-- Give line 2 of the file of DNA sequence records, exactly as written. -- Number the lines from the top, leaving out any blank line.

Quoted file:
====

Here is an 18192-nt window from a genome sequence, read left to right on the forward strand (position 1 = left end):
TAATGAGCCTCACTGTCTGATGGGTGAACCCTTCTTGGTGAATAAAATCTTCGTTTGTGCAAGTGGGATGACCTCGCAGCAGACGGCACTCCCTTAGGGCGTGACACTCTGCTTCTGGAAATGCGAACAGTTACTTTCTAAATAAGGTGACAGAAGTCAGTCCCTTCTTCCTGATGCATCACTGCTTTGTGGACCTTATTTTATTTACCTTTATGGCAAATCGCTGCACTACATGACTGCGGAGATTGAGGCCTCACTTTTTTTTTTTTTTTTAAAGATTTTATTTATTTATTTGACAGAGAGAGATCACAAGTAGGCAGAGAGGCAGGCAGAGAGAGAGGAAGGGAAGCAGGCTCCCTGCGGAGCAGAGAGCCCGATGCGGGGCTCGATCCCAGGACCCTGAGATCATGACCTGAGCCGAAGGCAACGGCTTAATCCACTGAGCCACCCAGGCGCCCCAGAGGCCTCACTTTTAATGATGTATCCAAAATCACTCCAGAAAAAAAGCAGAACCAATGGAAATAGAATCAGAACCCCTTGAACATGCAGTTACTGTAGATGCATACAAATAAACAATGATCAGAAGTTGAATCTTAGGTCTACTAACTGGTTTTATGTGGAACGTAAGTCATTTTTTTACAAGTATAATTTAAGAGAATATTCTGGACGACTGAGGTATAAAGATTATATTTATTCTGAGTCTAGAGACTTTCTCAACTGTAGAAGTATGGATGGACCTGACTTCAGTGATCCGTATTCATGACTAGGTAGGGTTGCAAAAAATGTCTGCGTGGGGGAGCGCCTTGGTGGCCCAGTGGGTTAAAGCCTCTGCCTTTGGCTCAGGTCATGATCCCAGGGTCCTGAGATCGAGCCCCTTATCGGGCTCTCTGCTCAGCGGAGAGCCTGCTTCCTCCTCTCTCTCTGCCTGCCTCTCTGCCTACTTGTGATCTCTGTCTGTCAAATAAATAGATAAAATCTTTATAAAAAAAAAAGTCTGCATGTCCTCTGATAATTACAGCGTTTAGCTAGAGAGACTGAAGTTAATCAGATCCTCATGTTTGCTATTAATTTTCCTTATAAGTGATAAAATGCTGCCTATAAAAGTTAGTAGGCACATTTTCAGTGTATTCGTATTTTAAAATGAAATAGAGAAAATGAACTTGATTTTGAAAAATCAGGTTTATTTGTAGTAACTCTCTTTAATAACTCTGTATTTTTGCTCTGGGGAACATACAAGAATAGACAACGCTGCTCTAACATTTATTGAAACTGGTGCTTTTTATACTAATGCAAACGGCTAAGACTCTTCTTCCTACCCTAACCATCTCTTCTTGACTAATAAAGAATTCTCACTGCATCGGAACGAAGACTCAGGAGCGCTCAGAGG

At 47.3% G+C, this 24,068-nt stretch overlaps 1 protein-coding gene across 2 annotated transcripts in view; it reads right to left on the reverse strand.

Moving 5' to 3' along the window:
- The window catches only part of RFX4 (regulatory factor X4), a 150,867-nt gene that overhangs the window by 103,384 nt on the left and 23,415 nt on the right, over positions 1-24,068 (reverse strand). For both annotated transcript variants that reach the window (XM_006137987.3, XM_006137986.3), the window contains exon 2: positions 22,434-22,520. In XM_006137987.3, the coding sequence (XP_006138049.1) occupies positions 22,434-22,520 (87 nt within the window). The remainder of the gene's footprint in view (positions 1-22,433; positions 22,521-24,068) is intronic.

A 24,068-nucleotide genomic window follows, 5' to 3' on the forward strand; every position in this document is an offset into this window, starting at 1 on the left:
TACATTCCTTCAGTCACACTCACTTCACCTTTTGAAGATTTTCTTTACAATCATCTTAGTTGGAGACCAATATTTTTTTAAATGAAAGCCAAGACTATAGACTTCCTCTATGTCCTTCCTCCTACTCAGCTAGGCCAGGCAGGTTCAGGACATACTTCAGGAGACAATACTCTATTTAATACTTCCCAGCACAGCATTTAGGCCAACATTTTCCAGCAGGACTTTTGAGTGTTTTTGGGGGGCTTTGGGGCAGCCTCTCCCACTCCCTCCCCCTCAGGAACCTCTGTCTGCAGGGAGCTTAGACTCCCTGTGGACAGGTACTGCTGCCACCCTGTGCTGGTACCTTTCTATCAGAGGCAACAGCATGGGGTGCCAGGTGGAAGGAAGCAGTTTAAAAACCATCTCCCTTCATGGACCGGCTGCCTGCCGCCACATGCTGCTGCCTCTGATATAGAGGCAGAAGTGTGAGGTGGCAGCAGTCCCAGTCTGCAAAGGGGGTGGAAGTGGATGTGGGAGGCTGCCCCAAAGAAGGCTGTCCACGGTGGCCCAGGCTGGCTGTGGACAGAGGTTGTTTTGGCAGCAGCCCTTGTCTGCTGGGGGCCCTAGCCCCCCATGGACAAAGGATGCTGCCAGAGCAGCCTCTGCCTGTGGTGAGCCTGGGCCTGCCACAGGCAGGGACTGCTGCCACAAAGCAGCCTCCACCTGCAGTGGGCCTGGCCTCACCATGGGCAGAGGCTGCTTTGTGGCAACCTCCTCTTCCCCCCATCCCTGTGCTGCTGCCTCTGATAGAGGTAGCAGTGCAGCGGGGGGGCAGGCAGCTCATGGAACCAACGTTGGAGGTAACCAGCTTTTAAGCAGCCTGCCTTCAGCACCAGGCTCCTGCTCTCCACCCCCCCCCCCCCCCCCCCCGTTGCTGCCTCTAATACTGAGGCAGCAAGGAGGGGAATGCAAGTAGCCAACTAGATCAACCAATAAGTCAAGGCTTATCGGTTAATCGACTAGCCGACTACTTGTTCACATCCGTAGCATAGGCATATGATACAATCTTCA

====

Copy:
TAATGAGCCTCACTGTCTGATGGGTGAACCCTTCTTGGTGAATAAAATCTTCGTTTGTGCAAGTGGGATGACCTCGCAGCAGACGGCACTCCCTTAGGGCGTGACACTCTGCTTCTGGAAATGCGAACAGTTACTTTCTAAATAAGGTGACAGAAGTCAGTCCCTTCTTCCTGATGCATCACTGCTTTGTGGACCTTATTTTATTTACCTTTATGGCAAATCGCTGCACTACATGACTGCGGAGATTGAGGCCTCACTTTTTTTTTTTTTTTTAAAGATTTTATTTATTTATTTGACAGAGAGAGATCACAAGTAGGCAGAGAGGCAGGCAGAGAGAGAGGAAGGGAAGCAGGCTCCCTGCGGAGCAGAGAGCCCGATGCGGGGCTCGATCCCAGGACCCTGAGATCATGACCTGAGCCGAAGGCAACGGCTTAATCCACTGAGCCACCCAGGCGCCCCAGAGGCCTCACTTTTAATGATGTATCCAAAATCACTCCAGAAAAAAAGCAGAACCAATGGAAATAGAATCAGAACCCCTTGAACATGCAGTTACTGTAGATGCATACAAATAAACAATGATCAGAAGTTGAATCTTAGGTCTACTAACTGGTTTTATGTGGAACGTAAGTCATTTTTTTACAAGTATAATTTAAGAGAATATTCTGGACGACTGAGGTATAAAGATTATATTTATTCTGAGTCTAGAGACTTTCTCAACTGTAGAAGTATGGATGGACCTGACTTCAGTGATCCGTATTCATGACTAGGTAGGGTTGCAAAAAATGTCTGCGTGGGGGAGCGCCTTGGTGGCCCAGTGGGTTAAAGCCTCTGCCTTTGGCTCAGGTCATGATCCCAGGGTCCTGAGATCGAGCCCCTTATCGGGCTCTCTGCTCAGCGGAGAGCCTGCTTCCTCCTCTCTCTCTGCCTGCCTCTCTGCCTACTTGTGATCTCTGTCTGTCAAATAAATAGATAAAATCTTTATAAAAAAAAAAGTCTGCATGTCCTCTGATAATTACAGCGTTTAGCTAGAGAGACTGAAGTTAATCAGATCCTCATGTTTGCTATTAATTTTCCTTATAAGTGATAAAATGCTGCCTATAAAAGTTAGTAGGCACATTTTCAGTGTATTCGTATTTTAAAATGAAATAGAGAAAATGAACTTGATTTTGAAAAATCAGGTTTATTTGTAGTAACTCTCTTTAATAACTCTGTATTTTTGCTCTGGGGAACATACAAGAATAGACAACGCTGCTCTAACATTTATTGAAACTGGTGCTTTTTATACTAATGCAAACGGCTAAGACTCTTCTTCCTACCCTAACCATCTCTTCTTGACTAATAAAGAATTCTCACTGCATCGGAACGAAGACTCAGGAGCGCTCAGAGG